News & Media
News and Media
Photo courtesy of EMBARQ (World Resources Institute).
Leon J. ‘Lee’ Schipper, 64, an internationally renowned scholar in the fields of transport and energy efficiency, passed away in Berkeley, Calif., on August 16.
Schipper was a project scientist for the Global Metropolitan Studies Initiative at the University of California–Berkeley; senior research engineer for the Precourt Energy Efficiency Center at Stanford University; founder of the World Resources Institute’s center for sustainable transport, EMBARQ; and a longtime contributor to the Intergovernmental Panel on Climate Change.
Schipper was also the father of Lisa Schipper, a senior scientist in our U.S. Center, as well as a friend and occasional partner in SEI research, and an inspiration to many of us.
“The world has lost one of the most innovative and committed thinkers on energy and development,” said Johan Rockström, executive director of SEI and director of the Stockholm Resilience Centre.
“Lee Schipper always had his feet on the ground, combining a deep empathy for the most vulnerable peoples with rigorous analytical skills, to provide policy relevant solutions and insights for sustainable development,” Rockström continued. “His legacy lives on, profoundly inspiring our research at SEI and among partners in development around the world.”
From Berkeley to Stockholm
A native Californian, Schipper had a strong connection to Sweden as well, with a Swedish wife, Agneta, and a special interest in Swedish policy and energy use that began with his research as a Fulbright scholar at the Beijer Institute of Ecological Economics in the early 1970s.
Cecilia Ruben, now a research fellow in SEI’s EcoSanRes Programme, met him at that time and considered him a friend.
“He was quite a person, with a great character,” she said. “He had a special talent – brilliant, knowledgeable, on the forefront and social, especially through his active music playing. Going to a club, he would join the musicians and make a rather successful stint on stage.”
A unique combination
Francis X. Johnson, senior research fellow in energy and climate at SEI-Stockholm, worked with Schipper in the 1990s at the Lawrence Berkeley Laboratory.
“Lee’s unique combination of superior intellect, scientific rigor, sharp wit and amiable manner – along with his passionate devotion to the energy/climate dilemmas of our time – brought him not only to the top of his field but close to many peoples’ hearts as well,” he said. “Even with the incredibly wide network he maintained, he remembered everyone and treated his colleagues and friends with respect.”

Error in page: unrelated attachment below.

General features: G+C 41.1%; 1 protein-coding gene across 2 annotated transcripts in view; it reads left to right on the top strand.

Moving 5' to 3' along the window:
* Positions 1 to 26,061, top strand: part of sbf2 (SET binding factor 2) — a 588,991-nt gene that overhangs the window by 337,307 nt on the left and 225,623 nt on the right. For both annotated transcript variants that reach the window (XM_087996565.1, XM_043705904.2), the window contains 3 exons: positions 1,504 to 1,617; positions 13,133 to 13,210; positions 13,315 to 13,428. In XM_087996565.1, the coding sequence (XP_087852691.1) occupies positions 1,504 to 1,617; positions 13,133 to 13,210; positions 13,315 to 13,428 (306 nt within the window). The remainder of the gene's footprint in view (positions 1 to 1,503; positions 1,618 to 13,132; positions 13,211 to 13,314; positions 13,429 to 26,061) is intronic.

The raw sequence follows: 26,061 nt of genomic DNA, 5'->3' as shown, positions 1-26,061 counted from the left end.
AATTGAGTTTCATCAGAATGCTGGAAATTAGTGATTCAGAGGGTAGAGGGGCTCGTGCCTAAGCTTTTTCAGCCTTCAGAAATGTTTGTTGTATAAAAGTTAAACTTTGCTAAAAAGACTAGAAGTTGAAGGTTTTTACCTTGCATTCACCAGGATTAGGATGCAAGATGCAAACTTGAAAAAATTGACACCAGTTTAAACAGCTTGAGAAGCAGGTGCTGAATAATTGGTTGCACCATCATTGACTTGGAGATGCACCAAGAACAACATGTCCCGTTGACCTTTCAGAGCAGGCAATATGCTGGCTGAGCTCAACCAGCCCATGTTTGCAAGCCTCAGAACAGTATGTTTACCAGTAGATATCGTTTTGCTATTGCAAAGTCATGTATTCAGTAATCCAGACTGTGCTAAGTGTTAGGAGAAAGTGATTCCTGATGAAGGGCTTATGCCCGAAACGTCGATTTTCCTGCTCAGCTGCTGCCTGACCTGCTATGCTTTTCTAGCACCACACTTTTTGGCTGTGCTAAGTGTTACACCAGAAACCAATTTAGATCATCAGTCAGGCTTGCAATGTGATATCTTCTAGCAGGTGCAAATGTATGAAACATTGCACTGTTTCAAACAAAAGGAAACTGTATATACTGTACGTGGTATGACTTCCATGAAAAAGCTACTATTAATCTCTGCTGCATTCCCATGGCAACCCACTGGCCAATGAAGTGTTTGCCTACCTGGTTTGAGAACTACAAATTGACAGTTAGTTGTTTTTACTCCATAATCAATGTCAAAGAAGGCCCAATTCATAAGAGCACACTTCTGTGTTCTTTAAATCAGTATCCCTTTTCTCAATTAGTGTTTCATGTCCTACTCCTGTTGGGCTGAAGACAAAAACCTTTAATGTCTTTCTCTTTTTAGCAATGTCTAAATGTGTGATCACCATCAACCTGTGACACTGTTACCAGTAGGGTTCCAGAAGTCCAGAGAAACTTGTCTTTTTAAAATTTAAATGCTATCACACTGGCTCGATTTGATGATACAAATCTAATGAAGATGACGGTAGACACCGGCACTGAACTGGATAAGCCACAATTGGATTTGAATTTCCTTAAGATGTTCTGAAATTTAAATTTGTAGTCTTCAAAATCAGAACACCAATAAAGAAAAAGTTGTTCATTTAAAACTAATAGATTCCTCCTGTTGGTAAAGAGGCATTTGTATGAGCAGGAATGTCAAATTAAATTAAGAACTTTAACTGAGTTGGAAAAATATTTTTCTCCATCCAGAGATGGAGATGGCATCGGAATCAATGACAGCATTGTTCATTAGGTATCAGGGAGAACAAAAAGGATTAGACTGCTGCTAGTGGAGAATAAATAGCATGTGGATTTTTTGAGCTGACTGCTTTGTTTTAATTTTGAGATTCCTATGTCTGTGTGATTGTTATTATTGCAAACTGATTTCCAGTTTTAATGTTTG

On a personal note, Johnson added, “I can say that the work embodied in his Fulbright scholarship in Sweden in the late 1970s was an inspiration for my own Fulbright scholarship in Sweden many years later. He will be sorely missed by his colleagues and friends around the world.”
‘Enormous intellectual contributions’
Michael Lazarus, a senior scientist in SEI’s U.S. Center, offered this memory of Schipper:
“I knew [him], not well, but enough to know what a unique and wonderful man he was, brimming with life, enchanting and engaging, intense and brilliant, warm and friendly, and though frenetically busy, always finding time to share an insight or anecdote.
“You can add my name to those legions who feel a great debt to his enormous intellectual contributions in energy, transportation, and how we live. I’ve relied on his work and insights for many years, from end-use analysis to structural decomposition to rebound effects to transportation planning.
“I can think of few scholars and activists (as he was both, with flourish and accomplishment) whose work is so imprinted in my daily professional thinking,” he concluded. “But I remember Lee just as much for his boundless energy, wonderful personality, and great warmth.”
Learn more about Lee Schipper:
Lee Schipper, dedicated to energy efficiency and environment, dies at 64 (Stanford University)
Farewell to a Master of Energy, Mobility and Vibes (New York Times)
To Lee Schipper, with love and care (EMBARQ blogpost, Aug. 2, 2011)
The Real Story on Fuel Economy (video of a January 2009 lecture by Schipper)
The Schipper family also has an online journal where friends and colleagues have posted tributes.